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Here’s how to better spend your money (according to science)

We’re not that far from Christmas, the special time of the year when we part with our money. But for those interested, there is a better way.

 

 

We’re not that far removed from the most consumerist time of the year. However, according to numerous psychological studies, learning how to spend your money is far more rewarding than stacking underneath your mattress.

The following findings are from a research paper written by Elizabeth Dunn (University of British Columbia), Daniel Gilbert (Harvard University), and Timothy Wilson (University of Virginia) who dove into our culture of spending, and how we can change course, and feel better about ourselves.

 

1) Don’t buy goods, buy experiences

Think of the things we buy. The giddy experience of the day quickly washes away, and suddenly that thing we bought that golden Saturday is now a trip hazard, or worse, has slipped into the background of your loungeroom.

Experiences, on the other hand, don’t do that. They tend to live forever, forever available to bore the tits off your contemporaries when you shoehorn in that spiritual moment you had on the snowmobile in Outer Jyväskylä.

Michael Norton, an associate professor of marketing at Harvard told Big Think that: “hen we buy stuff for ourselves, we end up by ourselves with our stuff. Think of yourself on your phone playing a video game or whatever else it might be, you’re often alone with your stuff. Whereas experiences, yes, we do some experiences solo, but many, many experiences have built into them that they’re social.”

2) Buy small, buy more

Let me put it this way, the rationale “Go big or go home” is for losers. Why not indulge in something small, and then return to your couch and think about what you’ve done? The above authors believe the path to positive sensations is to purchase smaller, more frequent pleasures in lieu of grand, expensive ones.

“Thus, by treating themselves to frequent, fleeting pleasures (rather than more sporadic but prolonged experiences), consumers can capitalize (sic) on the burst of delight that accompanies the first minute of massage, the first bite of chocolate cake, and the first sight of the sea,” the study authors write.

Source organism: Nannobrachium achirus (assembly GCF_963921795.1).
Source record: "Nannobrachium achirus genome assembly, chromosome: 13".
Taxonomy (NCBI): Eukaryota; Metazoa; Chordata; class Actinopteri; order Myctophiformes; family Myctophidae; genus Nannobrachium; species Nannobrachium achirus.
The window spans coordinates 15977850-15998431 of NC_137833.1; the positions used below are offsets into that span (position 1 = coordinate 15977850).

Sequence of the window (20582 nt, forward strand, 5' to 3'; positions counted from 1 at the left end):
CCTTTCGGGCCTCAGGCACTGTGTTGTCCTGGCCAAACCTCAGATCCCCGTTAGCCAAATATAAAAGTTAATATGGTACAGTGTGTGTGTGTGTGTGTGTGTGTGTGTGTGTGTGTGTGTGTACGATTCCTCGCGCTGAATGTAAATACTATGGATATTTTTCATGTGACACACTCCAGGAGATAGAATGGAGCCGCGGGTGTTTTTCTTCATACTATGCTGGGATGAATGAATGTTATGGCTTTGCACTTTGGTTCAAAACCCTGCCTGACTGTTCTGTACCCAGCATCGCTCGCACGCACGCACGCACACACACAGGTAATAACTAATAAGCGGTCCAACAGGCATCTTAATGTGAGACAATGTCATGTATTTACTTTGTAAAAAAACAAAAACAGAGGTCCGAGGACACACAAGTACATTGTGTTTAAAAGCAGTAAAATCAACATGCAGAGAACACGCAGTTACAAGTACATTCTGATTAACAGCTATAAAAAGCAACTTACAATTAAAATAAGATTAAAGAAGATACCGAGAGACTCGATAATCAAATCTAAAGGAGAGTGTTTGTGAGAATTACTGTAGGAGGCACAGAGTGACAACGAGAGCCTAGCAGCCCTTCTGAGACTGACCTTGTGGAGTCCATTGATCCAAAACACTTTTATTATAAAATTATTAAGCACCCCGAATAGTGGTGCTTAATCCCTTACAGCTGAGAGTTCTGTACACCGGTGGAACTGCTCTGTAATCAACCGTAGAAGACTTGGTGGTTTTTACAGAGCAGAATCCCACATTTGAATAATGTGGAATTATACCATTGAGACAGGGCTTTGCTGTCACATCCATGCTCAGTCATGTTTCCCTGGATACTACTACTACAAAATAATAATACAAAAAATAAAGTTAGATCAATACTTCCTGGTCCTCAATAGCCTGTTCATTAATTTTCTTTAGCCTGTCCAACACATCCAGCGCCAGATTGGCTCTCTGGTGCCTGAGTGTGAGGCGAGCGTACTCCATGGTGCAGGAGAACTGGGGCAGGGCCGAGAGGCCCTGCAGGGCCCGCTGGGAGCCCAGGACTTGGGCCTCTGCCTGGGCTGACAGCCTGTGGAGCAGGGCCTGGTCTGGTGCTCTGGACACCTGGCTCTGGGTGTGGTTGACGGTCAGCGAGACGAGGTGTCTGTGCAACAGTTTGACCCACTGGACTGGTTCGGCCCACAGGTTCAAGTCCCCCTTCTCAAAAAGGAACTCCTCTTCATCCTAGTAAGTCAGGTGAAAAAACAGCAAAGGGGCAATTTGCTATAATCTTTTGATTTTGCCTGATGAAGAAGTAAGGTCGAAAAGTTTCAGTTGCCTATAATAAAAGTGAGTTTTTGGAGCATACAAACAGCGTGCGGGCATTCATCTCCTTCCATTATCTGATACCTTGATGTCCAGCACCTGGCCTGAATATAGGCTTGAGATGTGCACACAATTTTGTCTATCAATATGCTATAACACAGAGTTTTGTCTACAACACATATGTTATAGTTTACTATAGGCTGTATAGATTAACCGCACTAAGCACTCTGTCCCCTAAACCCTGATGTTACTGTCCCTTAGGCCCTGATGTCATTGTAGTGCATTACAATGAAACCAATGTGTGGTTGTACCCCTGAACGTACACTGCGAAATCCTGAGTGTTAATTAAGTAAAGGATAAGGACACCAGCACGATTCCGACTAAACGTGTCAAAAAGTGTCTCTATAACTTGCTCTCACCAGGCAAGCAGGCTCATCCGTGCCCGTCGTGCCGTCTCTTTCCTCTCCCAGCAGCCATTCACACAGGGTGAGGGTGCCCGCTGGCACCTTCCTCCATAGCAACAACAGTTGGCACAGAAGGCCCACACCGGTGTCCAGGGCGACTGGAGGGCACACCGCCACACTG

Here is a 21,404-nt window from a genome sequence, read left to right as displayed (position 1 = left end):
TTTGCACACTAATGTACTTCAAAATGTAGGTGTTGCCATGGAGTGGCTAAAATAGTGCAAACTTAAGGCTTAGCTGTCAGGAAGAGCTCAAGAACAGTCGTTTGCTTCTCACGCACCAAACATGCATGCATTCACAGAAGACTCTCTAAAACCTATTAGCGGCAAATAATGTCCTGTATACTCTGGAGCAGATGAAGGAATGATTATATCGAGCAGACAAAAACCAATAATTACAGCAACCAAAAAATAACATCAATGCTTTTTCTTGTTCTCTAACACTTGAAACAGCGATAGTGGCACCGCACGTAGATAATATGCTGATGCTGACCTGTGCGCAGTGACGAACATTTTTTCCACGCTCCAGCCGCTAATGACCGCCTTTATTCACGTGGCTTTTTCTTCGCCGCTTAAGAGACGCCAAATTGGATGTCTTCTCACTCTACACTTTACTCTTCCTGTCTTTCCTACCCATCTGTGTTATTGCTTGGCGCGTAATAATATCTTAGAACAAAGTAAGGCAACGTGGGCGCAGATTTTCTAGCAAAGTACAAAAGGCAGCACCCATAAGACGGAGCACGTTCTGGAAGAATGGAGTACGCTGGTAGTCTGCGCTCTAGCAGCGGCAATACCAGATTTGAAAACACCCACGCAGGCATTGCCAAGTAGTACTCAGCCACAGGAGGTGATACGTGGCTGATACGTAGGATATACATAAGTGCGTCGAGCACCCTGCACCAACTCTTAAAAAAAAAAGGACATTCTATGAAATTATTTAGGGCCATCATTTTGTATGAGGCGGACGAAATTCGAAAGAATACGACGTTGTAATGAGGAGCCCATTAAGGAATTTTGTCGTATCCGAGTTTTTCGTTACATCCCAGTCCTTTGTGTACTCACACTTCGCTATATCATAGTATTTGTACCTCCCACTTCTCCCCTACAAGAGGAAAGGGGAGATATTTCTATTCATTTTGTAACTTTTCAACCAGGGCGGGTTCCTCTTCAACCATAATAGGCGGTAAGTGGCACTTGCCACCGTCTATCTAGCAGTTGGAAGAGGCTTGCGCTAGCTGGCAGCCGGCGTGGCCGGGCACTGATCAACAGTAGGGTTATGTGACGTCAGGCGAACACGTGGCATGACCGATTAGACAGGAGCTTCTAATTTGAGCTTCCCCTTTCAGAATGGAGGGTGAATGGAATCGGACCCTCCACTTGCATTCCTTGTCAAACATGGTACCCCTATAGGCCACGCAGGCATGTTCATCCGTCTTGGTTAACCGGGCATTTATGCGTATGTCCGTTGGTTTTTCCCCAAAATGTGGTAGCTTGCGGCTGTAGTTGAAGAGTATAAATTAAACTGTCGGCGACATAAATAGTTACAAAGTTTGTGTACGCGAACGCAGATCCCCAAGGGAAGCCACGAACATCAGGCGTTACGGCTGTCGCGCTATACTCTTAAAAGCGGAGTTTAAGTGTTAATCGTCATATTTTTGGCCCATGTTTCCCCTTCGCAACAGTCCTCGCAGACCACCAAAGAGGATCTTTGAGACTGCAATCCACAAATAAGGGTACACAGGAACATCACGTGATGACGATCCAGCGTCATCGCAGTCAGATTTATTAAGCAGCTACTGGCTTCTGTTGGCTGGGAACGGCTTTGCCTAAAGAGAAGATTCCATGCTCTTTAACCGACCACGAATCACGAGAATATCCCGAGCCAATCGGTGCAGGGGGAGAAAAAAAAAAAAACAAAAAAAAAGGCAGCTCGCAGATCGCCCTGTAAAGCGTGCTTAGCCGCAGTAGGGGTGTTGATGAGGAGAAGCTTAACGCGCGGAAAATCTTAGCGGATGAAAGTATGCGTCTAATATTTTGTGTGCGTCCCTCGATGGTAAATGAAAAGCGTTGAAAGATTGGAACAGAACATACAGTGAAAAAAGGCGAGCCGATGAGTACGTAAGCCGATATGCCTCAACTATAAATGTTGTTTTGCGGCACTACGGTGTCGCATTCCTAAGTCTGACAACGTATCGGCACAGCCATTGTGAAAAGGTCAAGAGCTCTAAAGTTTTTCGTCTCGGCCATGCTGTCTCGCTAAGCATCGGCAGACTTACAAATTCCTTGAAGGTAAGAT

In simpler terms, we tend to remember that day we ditched work to take ourselves to the movies than the purchase of something gaudy, because it cost us less.

 

3) Delay your gratification, padawan

According to the authors, ​anticipation is far greater payoff than possession. As the study authors put it, anticipation is basically “free happiness.” The items you purchase or receive provide a measurement of happiness, but add in some anticipation and you get to enjoy the item and the anticipation. It’s a net benefit.

The authors note studies that suggest people can enjoy the anticipation of an event, such as a trip or concert, even if the event itself is lacklustre. A potential reason for this is that anticipation is “unsullied by reality.”

 

 

Experiences, on the other hand, don’t do that. They tend to live forever, forever available to bore the tits off your contemporaries when you shoehorn in that spiritual moment you had on the snowmobile in Outer Jyväskylä.

 

 

4) Consider how future purchases will affect your daily life

We have a problem in applying abstract to the future. The further away our focus, the muddier our articulations.

Example: If you’re buying a home, thinking about the endless trips to Bunnings, or wading through paperwork and/or scrimping to save for the deposit, it may not seem worth it, and thus, will reduce your overall satisfaction.

Per the English of the paper: “On any given day, the affective experience is shaped largely by local features of one’s current situation—such as experiencing time pressure at work or having a leisurely dinner with friends…over time, psychological distress is predicted better by the hassles and ‘uplifts’ of daily life than by more major life events. This suggests that consumers who expect a single purchase to have a lasting impact on their happiness might make more realistic predictions if they simply thought about a typical day in their life.”

 

 

Example: If you’re buying a home, thinking about the endless trips to Bunnings, or wading through paperwork and/or scrimping to save for the deposit, it may not seem worth it, and thus, will reduce your overall satisfaction.

 

5) Beware comparison shopping

On the surface, it sounds like a positive. You find the item, then find the best price for the item. Right?

Nah.

Big Think put it thusly: “Comparison shopping sabotages our happiness by subtly shifting our attention. When we engage, we don’t look for the features and attributes that would make us happy; instead, we focus on the differences in the available options. As a result, we buy more than we need or select for the best deal — not the item that we want or that better fits our circumstances.”

Further that point, the more choices we have to compare, the less happy we are with our choice. Take Netflix for example. All that cycling and you settle on not what you wanted, but the first eight minutes of three movies you didn’t.

 

 

 

 

 

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